Re-pot to bring inside again next year
Being reusable is one of the main benefits of pot-grown Christmas trees, and if you want to bring it inside again next year you may have to re-pot it. This task can take place at any time of year, but early spring is ideal.
You'll know if your tree needs to be re-potted if any roots are sticking out from the drainage holes. Another sign to look out for is the tree needs watering more often than usual. Sometimes you can tell that the tree simply looks too large for its current container.
Like other plants, Christmas trees need to be moved into larger pots as they grow.
How to rep-pot a potted Christmas tree
Re-potting a tree isn't as tricky as you might think. The new pot doesn't have to be huge - bear in mind you're going to want to be able to move it at some point, so don't make it too heavy. Choose a container that is around 10cm bigger than the current pot. Ensure the new container has plenty of drainage holes and place a layer of compost in the bottom.
Remove the tree from its container and gently loosen the roots a little. Stand the tree in the middle of the pot and fill the gaps around it with fresh soil. Give the tree plenty of water, and that's it - job done!
Plant it out in the garden
The other option is to plant the tree out in the garden. While suitable for any pot-grown tree, it's best for trees that have grown too tall to flourish in pots any longer. Digging up and potting a tree can be really tricky, so if you plan to bring your tree into the home again next Christmas, we recommend keeping it in the container. However, when the tree outgrows pots, the garden is the best place for it.
Choose a bright spot sheltered from strong winds and out of direct sunlight. Dig a hole that is slightly deeper and wider than the tree's root ball. Remove the tree from its container, carefully tease the roots out a little, and position it in the centre of the hole. When filling the hole with compost, ensure the soil reaches the same level it did in the pot.
Don't be tempted to transfer your tree too early in the year. The tree won't settle well in frosty or water-logged soil so wait for a dry spell before replanting.
Planting a pot-grown tree in the garden is a lovely way to prolong its life.
How to look after your pot-grown tree throughout the year
You can't expect to leave a tree outside, neglect it for 11.5 months and expect it to be bright and bushy when you want to bring it inside for Christmas. Like all plants, pot-grown Christmas trees are alive and need a little TLC to help them look their best.
Pot-grown tree care tips:
Whether your tree stays in its pot or has been planted in the garden, caring for it will be similar.
Don't take your tree directly into the cold from your cosy living room. Move it into a cool place first to let it re-acclimatise to being outdoors. A garage or shed is ideal, but a sheltered spot on a porch should be fine.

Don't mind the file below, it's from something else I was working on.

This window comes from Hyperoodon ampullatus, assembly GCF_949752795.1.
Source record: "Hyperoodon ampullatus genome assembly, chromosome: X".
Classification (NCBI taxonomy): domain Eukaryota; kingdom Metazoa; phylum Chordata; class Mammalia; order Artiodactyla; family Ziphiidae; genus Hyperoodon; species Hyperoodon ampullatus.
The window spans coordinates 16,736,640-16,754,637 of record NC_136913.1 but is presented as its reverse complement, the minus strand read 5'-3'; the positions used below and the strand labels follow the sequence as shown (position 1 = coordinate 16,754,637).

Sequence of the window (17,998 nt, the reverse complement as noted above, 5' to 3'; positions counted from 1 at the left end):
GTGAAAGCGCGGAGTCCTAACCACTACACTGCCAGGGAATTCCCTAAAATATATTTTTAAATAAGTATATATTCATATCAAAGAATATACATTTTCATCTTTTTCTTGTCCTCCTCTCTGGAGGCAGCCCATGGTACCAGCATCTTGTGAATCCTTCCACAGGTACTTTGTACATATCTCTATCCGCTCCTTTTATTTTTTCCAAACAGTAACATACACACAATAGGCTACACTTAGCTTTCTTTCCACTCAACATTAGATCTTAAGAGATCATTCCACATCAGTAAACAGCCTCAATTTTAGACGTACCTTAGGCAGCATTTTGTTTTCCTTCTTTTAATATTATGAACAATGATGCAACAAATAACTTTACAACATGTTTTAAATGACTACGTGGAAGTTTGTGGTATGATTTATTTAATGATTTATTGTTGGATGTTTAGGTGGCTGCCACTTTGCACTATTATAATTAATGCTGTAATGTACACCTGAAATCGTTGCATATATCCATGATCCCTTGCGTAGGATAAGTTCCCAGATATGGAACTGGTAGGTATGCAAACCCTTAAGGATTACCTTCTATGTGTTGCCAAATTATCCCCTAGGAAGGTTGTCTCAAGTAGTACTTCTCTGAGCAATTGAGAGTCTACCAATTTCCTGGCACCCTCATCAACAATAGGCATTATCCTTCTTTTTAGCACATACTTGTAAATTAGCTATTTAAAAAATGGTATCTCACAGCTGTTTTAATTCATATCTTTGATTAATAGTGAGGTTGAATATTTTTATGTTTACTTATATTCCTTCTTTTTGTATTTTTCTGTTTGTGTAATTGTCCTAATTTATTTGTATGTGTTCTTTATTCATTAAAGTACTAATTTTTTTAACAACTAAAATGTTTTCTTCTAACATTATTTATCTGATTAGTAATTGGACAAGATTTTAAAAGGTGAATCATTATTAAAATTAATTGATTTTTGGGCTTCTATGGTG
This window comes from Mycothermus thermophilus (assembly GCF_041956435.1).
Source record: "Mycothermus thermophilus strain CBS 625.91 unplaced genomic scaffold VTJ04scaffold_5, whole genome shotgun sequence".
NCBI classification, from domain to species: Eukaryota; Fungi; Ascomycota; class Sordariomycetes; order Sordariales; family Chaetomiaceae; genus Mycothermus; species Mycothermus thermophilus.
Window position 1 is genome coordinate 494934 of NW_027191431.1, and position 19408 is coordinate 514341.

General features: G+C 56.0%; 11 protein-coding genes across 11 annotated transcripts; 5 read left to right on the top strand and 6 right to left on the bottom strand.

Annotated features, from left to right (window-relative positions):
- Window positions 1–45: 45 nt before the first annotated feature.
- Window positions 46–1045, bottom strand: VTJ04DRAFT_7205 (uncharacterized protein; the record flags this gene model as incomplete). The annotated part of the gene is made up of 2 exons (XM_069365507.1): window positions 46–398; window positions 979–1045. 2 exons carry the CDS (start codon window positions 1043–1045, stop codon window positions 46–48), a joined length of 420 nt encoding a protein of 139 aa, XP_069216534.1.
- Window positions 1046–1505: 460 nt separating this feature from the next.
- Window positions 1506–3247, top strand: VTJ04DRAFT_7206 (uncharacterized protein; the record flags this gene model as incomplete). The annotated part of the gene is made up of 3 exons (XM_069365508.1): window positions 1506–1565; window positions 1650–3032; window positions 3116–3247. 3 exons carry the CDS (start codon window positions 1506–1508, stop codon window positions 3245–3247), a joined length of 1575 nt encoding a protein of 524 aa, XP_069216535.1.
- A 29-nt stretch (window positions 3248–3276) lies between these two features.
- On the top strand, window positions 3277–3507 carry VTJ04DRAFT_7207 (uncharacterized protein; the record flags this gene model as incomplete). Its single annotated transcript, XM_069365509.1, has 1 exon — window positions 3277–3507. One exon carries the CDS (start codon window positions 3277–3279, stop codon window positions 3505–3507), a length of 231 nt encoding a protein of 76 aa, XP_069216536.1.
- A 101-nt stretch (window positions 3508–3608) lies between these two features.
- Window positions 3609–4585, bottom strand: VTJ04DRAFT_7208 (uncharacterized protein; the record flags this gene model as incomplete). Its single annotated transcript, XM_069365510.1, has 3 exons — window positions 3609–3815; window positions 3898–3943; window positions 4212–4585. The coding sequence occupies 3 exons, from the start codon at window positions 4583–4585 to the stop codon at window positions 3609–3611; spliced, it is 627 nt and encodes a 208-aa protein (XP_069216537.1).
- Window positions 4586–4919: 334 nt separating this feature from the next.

After a few days, you can safely move the tree into the desired position. Choose a spot out of the full sun but with plenty of light. A sheltered area out of the wind is best, especially if your tree is planted out and hasn't quite established itself in the ground yet.
Planting your tree in a light location where it will be sheltered from the harshest weather will help promote growth.
As with all plants, trees need watering. In the UK, rain usually has this aspect of plant care covered. However, in summer and during dry spells a living Christmas tree does need regular watering. This is especially true of potted Christmas trees. Trees planted in the garden can absorb more moisture from the ground. Pots of soil are more limited and need watering more often to provide nutrients for the tree to grow.
Be careful not to overwater as this can lead to root rot.
Providing a good quality fertiliser for your tree is a great way to help maintain health and promote growth.
Feed the tree during the growing season from early spring to late summer. Specialist tree fertilisers are available, but an all-purpose one will do just fine.
Generally, Christmas trees don't need much pruning when grown outside. The level of pruning your tree requires will largely depend on the species.
To keep that neatly symmetrical Christmas tree shape, you will have to get out the secateurs. The more regularly you prune, the smaller the job will be, and you'll get away with just pruning any sprigs that grow out of place.
If your tree has been planted out, you might want to limit its eventual size by pruning. Christmas trees can grow to an impressive height. Even the Fraser Fir, considered a small growing Christmas tree, can reach 7m in height over 20 years.
As with all trees and shrubs, dead or damaged branches should always be cut away.
A living Christmas tree needs pruned to manage its height and maintain its traditional shape.
Pot-grown Christmas trees are eco-friendly, convenient and, perhaps most importantly, attractive. With a little care and attention, you can keep the same real tree full of the spirit of Christmas for years.